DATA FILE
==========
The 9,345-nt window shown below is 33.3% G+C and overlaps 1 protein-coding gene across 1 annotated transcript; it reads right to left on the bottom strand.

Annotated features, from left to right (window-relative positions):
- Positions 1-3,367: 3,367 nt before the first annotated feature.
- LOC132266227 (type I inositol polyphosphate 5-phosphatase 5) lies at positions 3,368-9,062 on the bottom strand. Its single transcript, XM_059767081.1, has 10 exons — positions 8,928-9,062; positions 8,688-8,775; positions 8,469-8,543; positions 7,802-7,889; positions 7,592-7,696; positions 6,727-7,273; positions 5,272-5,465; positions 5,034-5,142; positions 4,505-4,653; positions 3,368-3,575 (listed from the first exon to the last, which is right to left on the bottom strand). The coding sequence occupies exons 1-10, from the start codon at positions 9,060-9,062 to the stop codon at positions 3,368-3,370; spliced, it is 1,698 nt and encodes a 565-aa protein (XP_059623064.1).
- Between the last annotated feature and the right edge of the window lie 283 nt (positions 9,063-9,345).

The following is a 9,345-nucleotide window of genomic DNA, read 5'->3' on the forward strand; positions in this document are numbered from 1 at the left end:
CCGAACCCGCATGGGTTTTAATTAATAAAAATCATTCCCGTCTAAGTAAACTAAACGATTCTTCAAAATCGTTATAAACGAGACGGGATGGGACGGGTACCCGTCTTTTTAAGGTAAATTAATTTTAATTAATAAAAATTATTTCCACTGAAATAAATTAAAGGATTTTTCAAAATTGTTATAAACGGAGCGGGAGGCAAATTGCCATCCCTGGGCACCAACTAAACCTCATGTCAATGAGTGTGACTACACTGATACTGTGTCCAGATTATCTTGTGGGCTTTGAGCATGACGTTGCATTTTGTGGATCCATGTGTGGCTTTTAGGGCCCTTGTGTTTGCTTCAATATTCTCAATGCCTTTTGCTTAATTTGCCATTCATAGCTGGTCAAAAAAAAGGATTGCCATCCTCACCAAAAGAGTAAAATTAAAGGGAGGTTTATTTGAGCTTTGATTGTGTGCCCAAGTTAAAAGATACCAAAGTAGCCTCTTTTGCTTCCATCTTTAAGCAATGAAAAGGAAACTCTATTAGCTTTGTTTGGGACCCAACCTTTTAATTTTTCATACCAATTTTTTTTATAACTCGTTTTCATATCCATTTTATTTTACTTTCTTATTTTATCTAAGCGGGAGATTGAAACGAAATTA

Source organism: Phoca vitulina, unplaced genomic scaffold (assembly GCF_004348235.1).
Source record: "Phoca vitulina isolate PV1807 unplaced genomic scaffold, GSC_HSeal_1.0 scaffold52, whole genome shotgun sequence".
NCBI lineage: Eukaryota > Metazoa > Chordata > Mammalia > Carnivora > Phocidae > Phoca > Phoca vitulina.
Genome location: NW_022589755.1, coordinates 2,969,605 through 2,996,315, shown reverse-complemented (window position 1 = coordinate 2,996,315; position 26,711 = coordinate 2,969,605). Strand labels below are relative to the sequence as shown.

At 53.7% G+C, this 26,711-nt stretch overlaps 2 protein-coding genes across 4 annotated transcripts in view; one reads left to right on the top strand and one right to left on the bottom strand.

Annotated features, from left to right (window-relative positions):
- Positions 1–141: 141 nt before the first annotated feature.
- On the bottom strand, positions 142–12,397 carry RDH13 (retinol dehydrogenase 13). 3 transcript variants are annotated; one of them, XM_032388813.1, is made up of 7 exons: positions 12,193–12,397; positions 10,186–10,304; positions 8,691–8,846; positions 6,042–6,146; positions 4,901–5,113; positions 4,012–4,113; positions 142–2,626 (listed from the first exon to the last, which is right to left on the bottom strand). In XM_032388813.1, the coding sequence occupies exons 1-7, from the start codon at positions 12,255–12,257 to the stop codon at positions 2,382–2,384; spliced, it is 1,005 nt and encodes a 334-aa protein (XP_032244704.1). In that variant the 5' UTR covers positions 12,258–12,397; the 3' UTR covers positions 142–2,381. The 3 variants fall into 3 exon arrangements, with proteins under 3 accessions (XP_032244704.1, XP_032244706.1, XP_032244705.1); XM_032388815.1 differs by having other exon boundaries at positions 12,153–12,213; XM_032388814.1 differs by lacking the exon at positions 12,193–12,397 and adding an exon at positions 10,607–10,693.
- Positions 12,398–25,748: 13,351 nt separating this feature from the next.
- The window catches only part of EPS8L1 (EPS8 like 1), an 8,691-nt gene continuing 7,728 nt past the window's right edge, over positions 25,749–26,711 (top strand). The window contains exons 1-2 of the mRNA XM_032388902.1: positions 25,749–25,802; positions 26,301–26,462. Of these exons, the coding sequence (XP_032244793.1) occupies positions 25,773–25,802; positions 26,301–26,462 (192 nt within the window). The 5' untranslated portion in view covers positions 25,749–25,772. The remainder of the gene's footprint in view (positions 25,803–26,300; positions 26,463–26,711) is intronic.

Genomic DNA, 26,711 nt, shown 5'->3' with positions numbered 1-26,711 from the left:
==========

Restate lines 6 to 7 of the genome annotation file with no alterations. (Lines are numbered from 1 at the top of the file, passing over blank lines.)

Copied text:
The following is a 9,345-nucleotide window of genomic DNA, read 5'->3' on the forward strand; positions in this document are numbered from 1 at the left end:
CCGAACCCGCATGGGTTTTAATTAATAAAAATCATTCCCGTCTAAGTAAACTAAACGATTCTTCAAAATCGTTATAAACGAGACGGGATGGGACGGGTACCCGTCTTTTTAAGGTAAATTAATTTTAATTAATAAAAATTATTTCCACTGAAATAAATTAAAGGATTTTTCAAAATTGTTATAAACGGAGCGGGAGGCAAATTGCCATCCCTGGGCACCAACTAAACCTCATGTCAATGAGTGTGACTACACTGATACTGTGTCCAGATTATCTTGTGGGCTTTGAGCATGACGTTGCATTTTGTGGATCCATGTGTGGCTTTTAGGGCCCTTGTGTTTGCTTCAATATTCTCAATGCCTTTTGCTTAATTTGCCATTCATAGCTGGTCAAAAAAAAGGATTGCCATCCTCACCAAAAGAGTAAAATTAAAGGGAGGTTTATTTGAGCTTTGATTGTGTGCCCAAGTTAAAAGATACCAAAGTAGCCTCTTTTGCTTCCATCTTTAAGCAATGAAAAGGAAACTCTATTAGCTTTGTTTGGGACCCAACCTTTTAATTTTTCATACCAATTTTTTTTATAACTCGTTTTCATATCCATTTTATTTTACTTTCTTATTTTATCTAAGCGGGAGATTGAAACGAAATTA